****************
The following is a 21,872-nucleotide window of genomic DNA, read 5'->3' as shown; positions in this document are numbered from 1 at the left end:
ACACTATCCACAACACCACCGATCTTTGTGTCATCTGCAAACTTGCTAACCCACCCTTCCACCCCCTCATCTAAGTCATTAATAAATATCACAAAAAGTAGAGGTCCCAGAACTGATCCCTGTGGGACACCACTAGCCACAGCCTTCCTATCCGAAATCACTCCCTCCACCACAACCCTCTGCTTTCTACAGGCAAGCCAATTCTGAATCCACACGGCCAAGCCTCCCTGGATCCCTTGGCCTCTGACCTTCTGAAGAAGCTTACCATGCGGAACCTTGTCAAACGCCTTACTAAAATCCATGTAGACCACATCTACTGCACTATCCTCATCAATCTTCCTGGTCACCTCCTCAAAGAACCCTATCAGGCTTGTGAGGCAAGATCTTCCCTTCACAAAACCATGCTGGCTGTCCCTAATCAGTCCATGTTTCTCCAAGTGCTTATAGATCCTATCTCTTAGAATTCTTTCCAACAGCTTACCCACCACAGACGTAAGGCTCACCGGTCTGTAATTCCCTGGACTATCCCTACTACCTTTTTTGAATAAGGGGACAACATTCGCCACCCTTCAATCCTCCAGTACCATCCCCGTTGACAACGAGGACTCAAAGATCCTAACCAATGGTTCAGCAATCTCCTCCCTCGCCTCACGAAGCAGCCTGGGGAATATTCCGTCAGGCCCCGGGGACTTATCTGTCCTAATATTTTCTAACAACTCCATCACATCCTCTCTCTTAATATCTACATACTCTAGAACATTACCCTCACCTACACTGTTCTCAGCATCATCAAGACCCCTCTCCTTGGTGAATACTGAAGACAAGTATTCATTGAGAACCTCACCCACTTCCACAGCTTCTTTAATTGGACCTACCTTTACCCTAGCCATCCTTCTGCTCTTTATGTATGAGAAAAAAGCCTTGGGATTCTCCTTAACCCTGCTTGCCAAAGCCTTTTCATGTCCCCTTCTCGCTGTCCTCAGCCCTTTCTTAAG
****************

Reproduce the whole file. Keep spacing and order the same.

The following is a 21,872-nucleotide window of genomic DNA, read 5'->3' as shown; positions in this document are numbered from 1 at the left end:
ACACTATCCACAACACCACCGATCTTTGTGTCATCTGCAAACTTGCTAACCCACCCTTCCACCCCCTCATCTAAGTCATTAATAAATATCACAAAAAGTAGAGGTCCCAGAACTGATCCCTGTGGGACACCACTAGCCACAGCCTTCCTATCCGAAATCACTCCCTCCACCACAACCCTCTGCTTTCTACAGGCAAGCCAATTCTGAATCCACACGGCCAAGCCTCCCTGGATCCCTTGGCCTCTGACCTTCTGAAGAAGCTTACCATGCGGAACCTTGTCAAACGCCTTACTAAAATCCATGTAGACCACATCTACTGCACTATCCTCATCAATCTTCCTGGTCACCTCCTCAAAGAACCCTATCAGGCTTGTGAGGCAAGATCTTCCCTTCACAAAACCATGCTGGCTGTCCCTAATCAGTCCATGTTTCTCCAAGTGCTTATAGATCCTATCTCTTAGAATTCTTTCCAACAGCTTACCCACCACAGACGTAAGGCTCACCGGTCTGTAATTCCCTGGACTATCCCTACTACCTTTTTTGAATAAGGGGACAACATTCGCCACCCTTCAATCCTCCAGTACCATCCCCGTTGACAACGAGGACTCAAAGATCCTAACCAATGGTTCAGCAATCTCCTCCCTCGCCTCACGAAGCAGCCTGGGGAATATTCCGTCAGGCCCCGGGGACTTATCTGTCCTAATATTTTCTAACAACTCCATCACATCCTCTCTCTTAATATCTACATACTCTAGAACATTACCCTCACCTACACTGTTCTCAGCATCATCAAGACCCCTCTCCTTGGTGAATACTGAAGACAAGTATTCATTGAGAACCTCACCCACTTCCACAGCTTCTTTAATTGGACCTACCTTTACCCTAGCCATCCTTCTGCTCTTTATGTATGAGAAAAAAGCCTTGGGATTCTCCTTAACCCTGCTTGCCAAAGCCTTTTCATGTCCCCTTCTCGCTGTCCTCAGCCCTTTCTTAAG